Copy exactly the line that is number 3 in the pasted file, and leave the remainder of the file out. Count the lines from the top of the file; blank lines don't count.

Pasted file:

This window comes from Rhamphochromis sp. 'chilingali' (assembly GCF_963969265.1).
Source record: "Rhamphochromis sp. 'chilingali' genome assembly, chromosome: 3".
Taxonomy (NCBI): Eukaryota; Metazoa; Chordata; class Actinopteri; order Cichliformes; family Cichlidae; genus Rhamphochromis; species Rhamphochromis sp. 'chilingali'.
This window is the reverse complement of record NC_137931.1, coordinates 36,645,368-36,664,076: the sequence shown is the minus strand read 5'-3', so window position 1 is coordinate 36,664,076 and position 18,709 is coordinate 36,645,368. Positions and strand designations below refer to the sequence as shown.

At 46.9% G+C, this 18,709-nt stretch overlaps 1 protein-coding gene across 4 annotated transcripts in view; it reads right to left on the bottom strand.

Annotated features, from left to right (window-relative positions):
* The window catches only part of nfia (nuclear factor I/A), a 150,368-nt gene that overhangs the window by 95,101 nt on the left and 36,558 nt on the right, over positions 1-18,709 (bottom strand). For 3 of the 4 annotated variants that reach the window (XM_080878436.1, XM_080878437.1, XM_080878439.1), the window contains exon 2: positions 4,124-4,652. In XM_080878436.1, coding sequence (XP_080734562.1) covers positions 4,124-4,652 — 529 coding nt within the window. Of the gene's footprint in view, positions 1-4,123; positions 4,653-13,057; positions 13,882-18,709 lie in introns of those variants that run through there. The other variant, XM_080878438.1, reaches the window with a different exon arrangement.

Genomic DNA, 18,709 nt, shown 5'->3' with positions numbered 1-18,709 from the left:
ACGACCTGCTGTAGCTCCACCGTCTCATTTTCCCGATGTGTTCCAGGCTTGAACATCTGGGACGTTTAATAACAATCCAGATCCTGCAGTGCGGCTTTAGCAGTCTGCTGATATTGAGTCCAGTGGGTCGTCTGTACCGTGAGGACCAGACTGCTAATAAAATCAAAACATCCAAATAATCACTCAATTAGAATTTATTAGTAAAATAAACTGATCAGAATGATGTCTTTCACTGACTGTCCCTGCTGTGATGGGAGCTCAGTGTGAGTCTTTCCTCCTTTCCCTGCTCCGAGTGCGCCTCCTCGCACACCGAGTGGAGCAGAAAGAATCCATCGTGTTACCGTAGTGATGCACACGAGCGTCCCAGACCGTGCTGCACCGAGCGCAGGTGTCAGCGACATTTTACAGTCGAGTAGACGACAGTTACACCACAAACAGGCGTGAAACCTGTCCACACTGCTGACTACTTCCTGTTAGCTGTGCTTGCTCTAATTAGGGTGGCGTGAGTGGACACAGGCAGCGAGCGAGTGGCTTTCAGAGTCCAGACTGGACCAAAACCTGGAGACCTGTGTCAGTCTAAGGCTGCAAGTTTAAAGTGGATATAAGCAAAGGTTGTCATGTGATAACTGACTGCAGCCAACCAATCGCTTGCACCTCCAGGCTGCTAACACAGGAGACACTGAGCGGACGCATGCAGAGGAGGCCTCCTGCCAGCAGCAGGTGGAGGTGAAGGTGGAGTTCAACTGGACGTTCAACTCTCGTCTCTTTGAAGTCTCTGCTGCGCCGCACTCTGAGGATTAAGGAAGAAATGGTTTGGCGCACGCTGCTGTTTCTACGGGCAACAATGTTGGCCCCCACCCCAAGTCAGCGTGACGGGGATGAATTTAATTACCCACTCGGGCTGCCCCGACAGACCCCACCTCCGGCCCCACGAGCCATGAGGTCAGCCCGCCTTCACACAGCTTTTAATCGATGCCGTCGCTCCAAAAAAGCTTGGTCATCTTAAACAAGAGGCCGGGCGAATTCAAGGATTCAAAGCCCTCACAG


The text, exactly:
Taxonomy (NCBI): Eukaryota; Metazoa; Chordata; class Actinopteri; order Cichliformes; family Cichlidae; genus Rhamphochromis; species Rhamphochromis sp. 'chilingali'.